but most of them accurate. This was another one of the last items I administered where
fatigue had most likely set in; therefore, I chose not to prompt her to pronounce the
words quicker. Her Standard Score was 90, placing her in the 25 th percentile, which is
in the Average range.
Oral Reading Fluency: Corrin was timed as she read passages aloud and
answered questions regarding the content. Corrin would relate each story to a personal
story which shows her application skills. Since I mistakenly tested her ability at a third
grade level instead of her actual second grade level, I estimated her performance at the
second grade level. This may have negatively influenced her results. Her Standard
Score was 90, placing her in the 25th percentile, which is in the Average range.
Written Expression
Composite Written Language Standard Score is 85 (16 th %ile), which is at the low end of
the Average range.
Alphabet Writing Fluency: This subtest asked Corrin to write as many letters of
the alphabet as quickly as she could. This was the very first subtest administered. Its
my suspicion she may have been more concerned about her penmanship than the
speed of the activity. Her Standard Score is 81, placing her in the 10 th percentile, which
is Below Average.
Sentence Composition: Corrin was asked to combine 2 and 3 sentences into
one complete sentence. Three of five of her sentences met prerequisites. The
remaining two were the last, more advanced items. Of the three that met prerequisites,
each included proper semantics and grammar but also included punctuation and
spelling errors. Corrin was then asked to construct a sentence using a given word such
as the and than. Five of seven of her sentences met prerequisites, given further
prompting from myself, all 7 would have. I chose not to prompt since this item was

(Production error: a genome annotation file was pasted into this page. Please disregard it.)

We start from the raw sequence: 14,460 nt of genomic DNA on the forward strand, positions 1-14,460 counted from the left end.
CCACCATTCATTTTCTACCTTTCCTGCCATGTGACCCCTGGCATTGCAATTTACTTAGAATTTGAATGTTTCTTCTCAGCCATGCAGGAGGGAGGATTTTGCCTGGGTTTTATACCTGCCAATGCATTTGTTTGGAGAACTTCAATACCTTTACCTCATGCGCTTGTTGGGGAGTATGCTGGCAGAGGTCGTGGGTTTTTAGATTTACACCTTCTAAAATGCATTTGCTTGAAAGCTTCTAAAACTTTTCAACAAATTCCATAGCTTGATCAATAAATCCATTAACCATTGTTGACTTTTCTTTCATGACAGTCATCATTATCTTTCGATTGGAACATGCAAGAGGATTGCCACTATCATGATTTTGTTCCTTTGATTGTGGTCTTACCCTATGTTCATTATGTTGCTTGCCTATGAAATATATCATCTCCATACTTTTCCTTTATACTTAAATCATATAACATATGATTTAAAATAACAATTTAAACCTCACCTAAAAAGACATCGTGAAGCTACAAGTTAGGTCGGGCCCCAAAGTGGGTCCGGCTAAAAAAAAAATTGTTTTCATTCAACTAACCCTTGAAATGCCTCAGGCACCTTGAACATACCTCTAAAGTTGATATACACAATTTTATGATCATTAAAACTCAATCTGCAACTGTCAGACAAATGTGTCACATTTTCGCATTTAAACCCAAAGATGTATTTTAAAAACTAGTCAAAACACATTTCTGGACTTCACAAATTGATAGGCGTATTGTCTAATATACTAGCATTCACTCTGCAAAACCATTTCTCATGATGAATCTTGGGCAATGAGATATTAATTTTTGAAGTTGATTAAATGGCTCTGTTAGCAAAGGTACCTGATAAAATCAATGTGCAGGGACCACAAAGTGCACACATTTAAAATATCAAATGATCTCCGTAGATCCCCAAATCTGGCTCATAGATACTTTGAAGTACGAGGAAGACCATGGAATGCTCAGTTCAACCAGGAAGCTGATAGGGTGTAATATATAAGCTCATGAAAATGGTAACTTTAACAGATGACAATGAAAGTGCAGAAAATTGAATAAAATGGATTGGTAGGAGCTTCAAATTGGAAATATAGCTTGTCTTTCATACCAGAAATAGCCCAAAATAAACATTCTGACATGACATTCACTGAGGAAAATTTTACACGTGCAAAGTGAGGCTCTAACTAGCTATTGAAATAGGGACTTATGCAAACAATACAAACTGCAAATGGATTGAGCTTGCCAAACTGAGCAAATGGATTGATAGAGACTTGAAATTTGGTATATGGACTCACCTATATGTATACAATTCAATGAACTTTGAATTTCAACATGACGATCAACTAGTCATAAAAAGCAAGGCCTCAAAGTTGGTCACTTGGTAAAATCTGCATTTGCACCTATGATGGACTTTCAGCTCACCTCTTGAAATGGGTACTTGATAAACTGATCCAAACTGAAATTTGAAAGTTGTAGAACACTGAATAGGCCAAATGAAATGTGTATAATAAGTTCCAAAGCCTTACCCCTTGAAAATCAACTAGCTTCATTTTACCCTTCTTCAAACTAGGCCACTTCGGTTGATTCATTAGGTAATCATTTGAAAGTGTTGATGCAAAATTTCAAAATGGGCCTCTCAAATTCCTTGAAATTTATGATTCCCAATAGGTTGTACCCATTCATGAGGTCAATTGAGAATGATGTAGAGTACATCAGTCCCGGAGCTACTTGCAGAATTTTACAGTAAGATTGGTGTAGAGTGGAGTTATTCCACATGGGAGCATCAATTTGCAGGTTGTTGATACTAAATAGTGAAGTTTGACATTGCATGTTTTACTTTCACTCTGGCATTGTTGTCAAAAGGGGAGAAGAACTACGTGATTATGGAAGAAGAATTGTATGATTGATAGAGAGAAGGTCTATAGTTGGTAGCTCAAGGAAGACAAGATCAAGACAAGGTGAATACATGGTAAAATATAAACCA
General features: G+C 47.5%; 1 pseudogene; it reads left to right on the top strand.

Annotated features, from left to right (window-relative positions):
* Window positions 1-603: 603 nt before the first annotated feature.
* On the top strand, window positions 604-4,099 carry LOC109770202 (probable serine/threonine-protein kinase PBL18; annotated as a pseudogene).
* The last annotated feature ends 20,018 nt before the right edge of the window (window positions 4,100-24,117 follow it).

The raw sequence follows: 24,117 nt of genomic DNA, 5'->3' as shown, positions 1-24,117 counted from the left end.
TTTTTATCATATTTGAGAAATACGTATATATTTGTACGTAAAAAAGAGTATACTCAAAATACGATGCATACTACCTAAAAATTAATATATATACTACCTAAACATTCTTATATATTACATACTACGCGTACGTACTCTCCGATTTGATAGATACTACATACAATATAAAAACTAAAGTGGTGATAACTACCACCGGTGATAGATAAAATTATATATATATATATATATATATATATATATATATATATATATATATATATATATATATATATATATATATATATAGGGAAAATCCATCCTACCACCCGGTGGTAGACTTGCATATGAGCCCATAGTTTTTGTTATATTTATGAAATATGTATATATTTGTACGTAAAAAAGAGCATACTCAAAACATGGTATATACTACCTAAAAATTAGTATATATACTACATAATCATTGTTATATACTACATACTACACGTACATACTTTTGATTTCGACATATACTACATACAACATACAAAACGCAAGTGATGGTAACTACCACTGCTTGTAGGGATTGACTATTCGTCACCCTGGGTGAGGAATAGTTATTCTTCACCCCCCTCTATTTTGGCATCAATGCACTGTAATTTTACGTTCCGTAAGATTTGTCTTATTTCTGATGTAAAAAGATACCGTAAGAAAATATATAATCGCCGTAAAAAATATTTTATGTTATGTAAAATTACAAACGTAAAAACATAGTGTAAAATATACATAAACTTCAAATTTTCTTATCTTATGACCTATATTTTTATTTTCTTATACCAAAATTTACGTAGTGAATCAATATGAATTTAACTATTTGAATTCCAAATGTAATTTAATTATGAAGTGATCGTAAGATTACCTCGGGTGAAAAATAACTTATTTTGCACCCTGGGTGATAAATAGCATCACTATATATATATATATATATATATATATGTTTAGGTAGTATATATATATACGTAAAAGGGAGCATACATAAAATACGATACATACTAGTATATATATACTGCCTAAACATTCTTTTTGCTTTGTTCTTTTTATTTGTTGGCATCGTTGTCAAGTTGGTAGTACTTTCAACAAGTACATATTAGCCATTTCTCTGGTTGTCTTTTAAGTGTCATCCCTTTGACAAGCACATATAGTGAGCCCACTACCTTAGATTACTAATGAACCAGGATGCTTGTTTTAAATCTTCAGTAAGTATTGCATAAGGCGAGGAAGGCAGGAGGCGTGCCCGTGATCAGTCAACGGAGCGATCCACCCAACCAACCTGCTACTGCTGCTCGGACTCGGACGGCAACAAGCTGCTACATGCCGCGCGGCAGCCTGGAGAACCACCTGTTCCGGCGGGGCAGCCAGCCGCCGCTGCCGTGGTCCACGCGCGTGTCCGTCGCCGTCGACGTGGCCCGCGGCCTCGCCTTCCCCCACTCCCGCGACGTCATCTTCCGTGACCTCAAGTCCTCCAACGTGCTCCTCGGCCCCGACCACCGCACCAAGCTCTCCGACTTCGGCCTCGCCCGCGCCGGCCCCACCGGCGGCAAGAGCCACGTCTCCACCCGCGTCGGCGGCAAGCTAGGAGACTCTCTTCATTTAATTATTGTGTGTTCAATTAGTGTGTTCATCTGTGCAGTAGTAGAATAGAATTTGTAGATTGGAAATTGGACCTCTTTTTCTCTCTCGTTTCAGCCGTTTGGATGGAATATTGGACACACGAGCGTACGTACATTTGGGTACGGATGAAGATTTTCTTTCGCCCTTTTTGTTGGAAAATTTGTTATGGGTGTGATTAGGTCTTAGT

presented near the end (closer to her bedtime) and fatigue was setting in. The
qualifying five answers included proper semantics and grammar but also included minor
spelling errors. Her Standard Score is 97, placing her in the 42 nd percentile, which is in
the Average range.
Spelling: Corrin was asked to write out words based on their meaning as I used
each in a sentence aloud. She attempted each word with determination without ever
answering I dont know. Some of these words she spelled phonetically (stationary
stashinary). This might be a result of the Spanish language rules she has been
taught, considering Spanish words are spelled phonetically. Her Standard Score is 87,
placing her in the 19th percentile, which is at the low end of the Average range.
Mathematics
Composite Mathematics Standard Score is 85 (16th %ile), which is at the low end of the
Average range.
Math Problem Solving: This subtest prompts the student with applied math
problems using time, money, and fractions. When we encountered an item with a
fraction, she claimed she didnt know what fractions were, so she guessed to her best
ability. When an answer was 1/6, she replied one half of one third I counted it as
correct although she didnt respond with the reduced fraction, it was the correct amount.
Even with that point, she still placed very low on this subtest and I am unsure why. It
seems as though she correctly answered the questions appropriate at a second grade
level. This may be due to an error on my part during results analysis. Her Standard
Score is 72, placing her in the 3rd percentile, which is Considerably Below Average.
Numerical Operations: This subtest asks the student to solve addition,
subtraction, multiplication, and division problems using whole numbers. Corrins
addition skills are strong even with 3-digit numbers. She struggled with subtraction